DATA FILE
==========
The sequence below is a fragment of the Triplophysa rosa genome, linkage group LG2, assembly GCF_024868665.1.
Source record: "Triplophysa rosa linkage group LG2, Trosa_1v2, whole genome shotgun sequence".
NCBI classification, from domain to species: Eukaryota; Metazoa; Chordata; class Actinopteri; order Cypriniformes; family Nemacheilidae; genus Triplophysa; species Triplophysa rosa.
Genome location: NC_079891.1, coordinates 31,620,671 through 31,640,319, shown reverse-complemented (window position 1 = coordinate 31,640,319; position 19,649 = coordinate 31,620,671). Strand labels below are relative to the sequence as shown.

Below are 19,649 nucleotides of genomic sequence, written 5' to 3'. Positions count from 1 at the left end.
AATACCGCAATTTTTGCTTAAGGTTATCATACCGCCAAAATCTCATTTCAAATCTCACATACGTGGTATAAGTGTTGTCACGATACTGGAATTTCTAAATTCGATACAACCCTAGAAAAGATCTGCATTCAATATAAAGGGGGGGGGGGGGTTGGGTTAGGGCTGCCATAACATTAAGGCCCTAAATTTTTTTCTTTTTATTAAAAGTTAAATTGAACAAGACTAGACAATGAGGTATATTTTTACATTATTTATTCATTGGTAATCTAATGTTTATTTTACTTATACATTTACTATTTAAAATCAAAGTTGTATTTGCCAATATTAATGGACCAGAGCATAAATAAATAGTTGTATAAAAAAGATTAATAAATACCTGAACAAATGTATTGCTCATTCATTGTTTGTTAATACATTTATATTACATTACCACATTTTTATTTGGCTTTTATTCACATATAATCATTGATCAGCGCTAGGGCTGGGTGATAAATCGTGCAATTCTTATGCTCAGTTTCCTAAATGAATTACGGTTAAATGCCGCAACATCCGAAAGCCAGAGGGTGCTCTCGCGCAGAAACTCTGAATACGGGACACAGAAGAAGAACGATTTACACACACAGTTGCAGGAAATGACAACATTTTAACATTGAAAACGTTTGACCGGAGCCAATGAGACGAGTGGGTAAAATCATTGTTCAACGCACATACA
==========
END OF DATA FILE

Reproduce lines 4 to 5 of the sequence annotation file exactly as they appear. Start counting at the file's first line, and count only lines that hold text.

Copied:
Genome location: NC_079891.1, coordinates 31,620,671 through 31,640,319, shown reverse-complemented (window position 1 = coordinate 31,640,319; position 19,649 = coordinate 31,620,671). Strand labels below are relative to the sequence as shown.

Below are 19,649 nucleotides of genomic sequence, written 5' to 3'. Positions count from 1 at the left end.